In Scotland, a landlord may only terminate, or 'irritate', a lease after it has given the tenant a period of time within which to remedy the breach. The Coronavirus (Scotland) Act extends the period of time to 14 weeks for non-payment of rent, effectively creating a block on a landlord on terminating during that period. Previously the landlord only had to give 14 days' notice before bringing the lease to an end. The 14 week period may be extended by the Scottish government under the Coronavirus (Scotland) Act. There is no statutory relief from irritancy in Scotland so if the tenant does not clear the rental arrears within the 14 week period the landlord will be entitled to issue a notice to terminate the lease should they wish to do so.
The Coronavirus Act protects landlords in England, Wales and Northern Ireland from inadvertently waiving the right to forfeit for non-payment of rent or other charges during the moratorium period. You can therefore continue to demand rent and deal with requests for consent etc. under the lease without waiving the right to forfeit for non-payment of arrears.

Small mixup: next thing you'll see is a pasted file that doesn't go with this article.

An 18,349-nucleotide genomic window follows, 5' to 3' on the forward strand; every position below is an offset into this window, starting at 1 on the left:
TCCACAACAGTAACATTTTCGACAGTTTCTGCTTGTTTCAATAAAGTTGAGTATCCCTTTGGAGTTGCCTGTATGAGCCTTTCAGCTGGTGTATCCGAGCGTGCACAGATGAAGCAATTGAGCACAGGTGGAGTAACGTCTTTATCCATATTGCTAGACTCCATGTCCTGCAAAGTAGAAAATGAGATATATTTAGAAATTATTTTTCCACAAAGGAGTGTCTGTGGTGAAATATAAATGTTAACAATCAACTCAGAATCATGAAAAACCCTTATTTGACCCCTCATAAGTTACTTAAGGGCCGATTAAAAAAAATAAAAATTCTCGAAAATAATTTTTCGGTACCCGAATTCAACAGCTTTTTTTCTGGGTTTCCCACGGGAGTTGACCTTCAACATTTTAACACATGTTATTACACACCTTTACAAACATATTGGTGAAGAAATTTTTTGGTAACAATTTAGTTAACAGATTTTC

However, if you want to forfeit for some other breach of the lease, the usual rules apply and you will need to stop demanding rent or taking any other action consistent with the continuation of the lease.
In Scotland, there have been no changes to the procedure regarding non-financial irritancy in the Coronavirus (Scotland) Act. Acceptance of rent after the lease has been irritated can be construed as a waiver of the irritancy in certain circumstances. Landlords should exercise caution after an irritancy notice has been served if the tenant attempts to make further rental payments.
It is important to note that the Coronavirus Act does not suspend the right to rent or other payments, only the right to forfeit the lease for non-payment until the moratorium ends. While the moratorium applies, landlords retain the right to charge interest on the arrears at a rate specified in the lease; to bring debt recovery proceedings against tenants; and to have recourse to parent company or other guarantors, rent deposits or other forms of security for payment. However, the following changes have been made, or are due to be made, which affect other landlords' remedies.